Gold fell to its lowest in ten weeks on Tuesday, putting the price on course for its worst monthly performance in 13 months as safe-haven demand evaporated and investors booked further profits on the 2010 rally.
Strong consumer demand, particularly in Asia, continues to provide a floor for the price and a significant decline in speculative holdings of gold futures has taken some of the pressure off.
But investor sentiment toward gold has soured in the last few sessions, as evidenced by the largest one-day outflow in three months from the world's biggest exchange-traded gold fund.
Risk aversion is definitely much lower at the moment than it was a few weeks ago, said Commerzbank analyst Daniel Briesemann.
It is becoming increasingly clear that especially as the debt crisis in the euro zone periphery calms, investors feel less of a need for safety, he said, adding: That's a major reason for letting gold fall as much as it has over the last couple of days.
Spot gold was last at $1,326.90 an ounce by 1227 GMT, down 0.5 percent on the day on course for a 6.5 percent decline in January which would be the biggest monthly fall since a 7-percent drop in December 2009.
U.S. gold futures for February delivery were down 1.3 percent at $1,327.00 an ounce.
EFSF BONDS FLY
Adding to the case against gold for now was strong demand at the euro zone rescue fund's first debt offer, which pushed the euro to two-month highs.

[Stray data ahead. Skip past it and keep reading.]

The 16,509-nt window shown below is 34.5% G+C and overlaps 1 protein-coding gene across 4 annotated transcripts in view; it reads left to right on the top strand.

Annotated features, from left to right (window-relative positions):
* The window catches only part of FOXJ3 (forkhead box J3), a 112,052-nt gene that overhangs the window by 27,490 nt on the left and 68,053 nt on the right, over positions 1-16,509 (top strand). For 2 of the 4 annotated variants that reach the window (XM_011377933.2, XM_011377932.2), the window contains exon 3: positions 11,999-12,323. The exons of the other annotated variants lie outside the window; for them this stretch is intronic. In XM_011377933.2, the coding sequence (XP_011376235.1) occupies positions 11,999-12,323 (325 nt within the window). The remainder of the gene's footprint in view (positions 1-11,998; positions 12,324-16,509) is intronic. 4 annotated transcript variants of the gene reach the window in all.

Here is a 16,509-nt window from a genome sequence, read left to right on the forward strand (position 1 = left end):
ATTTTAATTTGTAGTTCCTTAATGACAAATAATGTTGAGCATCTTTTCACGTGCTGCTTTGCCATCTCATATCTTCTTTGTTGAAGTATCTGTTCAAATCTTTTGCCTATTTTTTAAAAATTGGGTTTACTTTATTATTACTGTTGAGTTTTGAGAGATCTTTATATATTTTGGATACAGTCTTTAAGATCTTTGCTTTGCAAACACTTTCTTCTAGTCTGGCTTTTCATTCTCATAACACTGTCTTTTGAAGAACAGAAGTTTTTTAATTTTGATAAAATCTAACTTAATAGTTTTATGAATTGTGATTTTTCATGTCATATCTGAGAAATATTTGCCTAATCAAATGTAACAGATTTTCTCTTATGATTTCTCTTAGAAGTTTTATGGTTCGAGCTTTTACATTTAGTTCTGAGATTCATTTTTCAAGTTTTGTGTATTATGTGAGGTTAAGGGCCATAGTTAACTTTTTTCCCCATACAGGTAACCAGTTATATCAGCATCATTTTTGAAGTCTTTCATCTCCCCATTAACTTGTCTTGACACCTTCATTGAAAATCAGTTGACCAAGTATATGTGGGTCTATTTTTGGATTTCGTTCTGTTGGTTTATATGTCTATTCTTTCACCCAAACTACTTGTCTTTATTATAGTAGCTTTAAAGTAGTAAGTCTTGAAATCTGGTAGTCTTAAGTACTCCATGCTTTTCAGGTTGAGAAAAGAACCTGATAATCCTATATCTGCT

The European Financial Stability Facility (EFSF) launched its first sale of bonds and market sources said demand, at 48 billion euros, dwarfed the 5 billion on offer.
The euro's rise to two-month highs did little to stem the decline in the gold price, which because of its usual inverse link to the U.S. currency, usually profits from dollar weakness.
However, this correlation has eroded over the last week and has reached its most positive in four months, meaning gold is moving more frequently in lockstep with the dollar.
The improved economic data, combined with speculation that the European Central Bank might raise interest rates, pushed the euro to a two-month high. The single currency held near the peak on Tuesday.
The gold market is a bit negative for the time being, said Ronald Leung, a physical trader at Lee Cheong Gold Dealers, adding that talk of further tightening from China before the Lunar New Year holiday also adds to the bearish sentiment.
But on the physical side, people are still buying. There doesn't seem to enough supply in the physical market.
India's central bank raised key interest rates on Tuesday in a bid to clamp down on resurgent inflation and warned that higher food prices could become entrenched if steps to boost output are not taken.
Even with price pressures building up in the emerging world, investors are shifting out of gold right now.
Holdings in the SPDR Gold Trust, the world's largest gold-backed exchange-traded fund, fell 10.926 tonnes, its biggest one-day decline since early October, to 1,260.843 tonnes by Jan 24.
Spot silver fell to $26.76 an ounce, down 0.6 percent, having earlier fallen to $26.55, its lowest in nearly two months.
ETF flows have also been an undermining factor for silver. Holdings of metal in the iShares Silver Trust, the world's largest silver ETF, have fallen by 425.3 so far this month, worth about $364 million at today's silver prices.
ETF Securities' London-listed silver product has seen an outflow of well over 500,000 ounces in less than week. (PHPT.L)
The platinum group metals were not immune to the flurry of profit-taking that dented gold and silver.
Platinum fell for a second day, declining by 1.3 percent to $1,788.49 an ounce, while palladium dropped 2.6 percent to $788.22, set for its biggest fall in six weeks.